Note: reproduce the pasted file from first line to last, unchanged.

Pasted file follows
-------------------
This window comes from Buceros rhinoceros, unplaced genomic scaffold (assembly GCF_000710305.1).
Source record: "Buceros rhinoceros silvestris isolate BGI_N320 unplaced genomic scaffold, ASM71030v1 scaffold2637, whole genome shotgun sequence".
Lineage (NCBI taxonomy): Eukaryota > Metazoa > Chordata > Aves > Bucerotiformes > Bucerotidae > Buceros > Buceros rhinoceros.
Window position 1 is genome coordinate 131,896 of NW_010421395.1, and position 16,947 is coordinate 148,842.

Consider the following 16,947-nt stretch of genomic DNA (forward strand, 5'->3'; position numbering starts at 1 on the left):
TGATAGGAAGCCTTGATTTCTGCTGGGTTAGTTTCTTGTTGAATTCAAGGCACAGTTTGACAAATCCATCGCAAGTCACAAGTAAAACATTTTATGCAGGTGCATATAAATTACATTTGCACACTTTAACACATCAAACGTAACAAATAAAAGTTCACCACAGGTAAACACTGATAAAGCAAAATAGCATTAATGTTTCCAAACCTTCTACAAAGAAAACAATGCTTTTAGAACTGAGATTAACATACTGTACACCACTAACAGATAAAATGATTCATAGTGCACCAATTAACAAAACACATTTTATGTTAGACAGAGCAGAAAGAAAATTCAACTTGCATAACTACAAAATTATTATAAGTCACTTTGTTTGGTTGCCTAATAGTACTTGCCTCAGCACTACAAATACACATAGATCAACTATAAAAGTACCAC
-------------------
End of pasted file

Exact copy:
This window comes from Buceros rhinoceros, unplaced genomic scaffold (assembly GCF_000710305.1).
Source record: "Buceros rhinoceros silvestris isolate BGI_N320 unplaced genomic scaffold, ASM71030v1 scaffold2637, whole genome shotgun sequence".
Lineage (NCBI taxonomy): Eukaryota > Metazoa > Chordata > Aves > Bucerotiformes > Bucerotidae > Buceros > Buceros rhinoceros.
Window position 1 is genome coordinate 131,896 of NW_010421395.1, and position 16,947 is coordinate 148,842.

Consider the following 16,947-nt stretch of genomic DNA (forward strand, 5'->3'; position numbering starts at 1 on the left):
TGATAGGAAGCCTTGATTTCTGCTGGGTTAGTTTCTTGTTGAATTCAAGGCACAGTTTGACAAATCCATCGCAAGTCACAAGTAAAACATTTTATGCAGGTGCATATAAATTACATTTGCACACTTTAACACATCAAACGTAACAAATAAAAGTTCACCACAGGTAAACACTGATAAAGCAAAATAGCATTAATGTTTCCAAACCTTCTACAAAGAAAACAATGCTTTTAGAACTGAGATTAACATACTGTACACCACTAACAGATAAAATGATTCATAGTGCACCAATTAACAAAACACATTTTATGTTAGACAGAGCAGAAAGAAAATTCAACTTGCATAACTACAAAATTATTATAAGTCACTTTGTTTGGTTGCCTAATAGTACTTGCCTCAGCACTACAAATACACATAGATCAACTATAAAAGTACCAC